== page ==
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Are you a Boltzmann Brain? Why nothing in the Universe may be real
A mind-bending paradox questions the nature of reality.
- Boltzmann Brains are hypothetical disembodied entities with self-awareness.
- It may be more likely for a Boltzmann Brain to come into existence than the whole Universe.
- The idea highlights a paradox in thermodynamics.
The paradox of the Boltzmann Brain can really pull the rug from under you if you follow it to all of its logical and illogical extents. This mind-churning idea proposes that the world is quite possibly just an effect of your disembodied consciousness and doesn't really exist. And your sense of self is just a statistical fluctuation. It's something that is more likely to come into existence by chance than the Universe that would have had to produce it.
So are you really a Boltzmann Brain? Let's look at the underlying thinking.
Our Universe is extremely vast and complex, still filled with as much of the unimaginable as what we have already figured out. It has laws like an arrow of time that seems to be flowing only in one direction. It's got planetary bodies of various shapes and sizes. It also has us, humans, nature's supreme creations (at least according to us). But all this amazing amount of varied matter is also very hard to pull off, requiring a tremendous amount of energy. We know that generally things tend to fall apart and decay.
What the influential Austrian physicist Ludwig Boltzmann (1844-1906), one of the founders of the field of thermodynamics, hypothesized is that while the entropy of a system (its measure of disorder) always increases (moving towards disorder), there is some tiny possibility that a fluctuation can bring a system from disorder to order. Thus it would decrease its entropy, moving it further away from equilibrium.
Ludwig Boltzmann. 1901
From the physicist's work it follows that it would be more likely for random quantum fluctuations in nature to create something simpler than our astounding Universe – for example, a self-aware entity that believes it is a person in a world full of people, history, and particular physics. But such a person - let's say you - is only full of all the knowledge and experiences because you are made that way by the fluctuation that created you. There is nothing really there but your self-awareness.
These types of entities have been dubbed "Boltzmann Brains" by modern physicists Andreas Albrecht and Lorenzo Sorbo. They did not claim to such brains really being in existence but rather used the idea to point out the absurdities and limitations of taking the idea of thermodynamic fluctuations to their extent.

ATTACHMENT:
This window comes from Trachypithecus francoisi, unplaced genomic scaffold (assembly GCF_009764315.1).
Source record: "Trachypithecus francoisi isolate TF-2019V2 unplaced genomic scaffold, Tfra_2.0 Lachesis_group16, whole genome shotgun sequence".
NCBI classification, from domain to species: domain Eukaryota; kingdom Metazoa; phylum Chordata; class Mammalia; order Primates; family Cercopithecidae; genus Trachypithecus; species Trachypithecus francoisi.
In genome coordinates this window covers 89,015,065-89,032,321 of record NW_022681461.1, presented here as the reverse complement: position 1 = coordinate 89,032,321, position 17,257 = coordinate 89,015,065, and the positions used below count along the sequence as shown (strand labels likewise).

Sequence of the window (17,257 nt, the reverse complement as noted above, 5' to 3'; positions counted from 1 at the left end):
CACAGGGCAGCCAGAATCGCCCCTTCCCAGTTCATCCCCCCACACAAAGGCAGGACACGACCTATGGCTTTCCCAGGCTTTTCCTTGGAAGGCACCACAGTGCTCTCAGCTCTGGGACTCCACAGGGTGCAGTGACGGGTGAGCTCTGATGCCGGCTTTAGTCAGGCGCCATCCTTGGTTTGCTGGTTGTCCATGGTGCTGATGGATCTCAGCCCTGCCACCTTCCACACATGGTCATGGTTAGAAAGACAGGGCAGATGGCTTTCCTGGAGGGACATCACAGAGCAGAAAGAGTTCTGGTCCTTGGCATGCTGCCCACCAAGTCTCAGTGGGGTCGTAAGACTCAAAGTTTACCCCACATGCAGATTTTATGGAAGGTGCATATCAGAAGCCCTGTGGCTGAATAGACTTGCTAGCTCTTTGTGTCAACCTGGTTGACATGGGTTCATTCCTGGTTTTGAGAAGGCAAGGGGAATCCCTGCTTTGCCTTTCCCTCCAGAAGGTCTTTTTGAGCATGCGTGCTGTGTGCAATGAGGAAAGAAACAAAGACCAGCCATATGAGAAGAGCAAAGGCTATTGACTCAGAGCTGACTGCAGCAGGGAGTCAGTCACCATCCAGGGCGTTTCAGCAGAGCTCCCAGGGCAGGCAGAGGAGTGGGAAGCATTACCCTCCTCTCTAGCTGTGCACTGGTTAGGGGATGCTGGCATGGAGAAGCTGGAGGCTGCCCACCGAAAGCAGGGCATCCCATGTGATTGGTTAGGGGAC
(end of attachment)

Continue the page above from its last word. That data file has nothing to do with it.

Boltzmann Brains have also been criticized as philosophical paradoxes that are experientially unprovable. The Caltech theoretical physicist Sean Caroll called them "cognitively unstable: they cannot simultaneously be true and justifiably believed" in his 2017 paper "Why Boltzmann Brains Are Bad."
Debates of the idea persist, however, especially as it is hard to disprove. After all, if you were a Boltzmann Brain, everything that you could come up with to prove or disprove it would likely be because of the hallucinations your consciousness is having.
Other types of solipsistic thinking have also entered our culture. Case in point - the notion that we may be living in a simulated reality, propagated by luminaries like Elon Musk and Neil deGrasse Tyson.
A Mercury-bound spacecraft's noisy flyby of our home planet.
- There is no sound in space, but if there was, this is what it might sound like passing by Earth.
- A spacecraft bound for Mercury recorded data while swinging around our planet, and that data was converted into sound.
- Yes, in space no one can hear you scream, but this is still some chill stuff.
First off, let's be clear what we mean by "hear" here. (Here, here!)
Sound, as we know it, requires air. What our ears capture is actually oscillating waves of fluctuating air pressure. Cilia, fibers in our ears, respond to these fluctuations by firing off corresponding clusters of tones at different pitches to our brains. This is what we perceive as sound.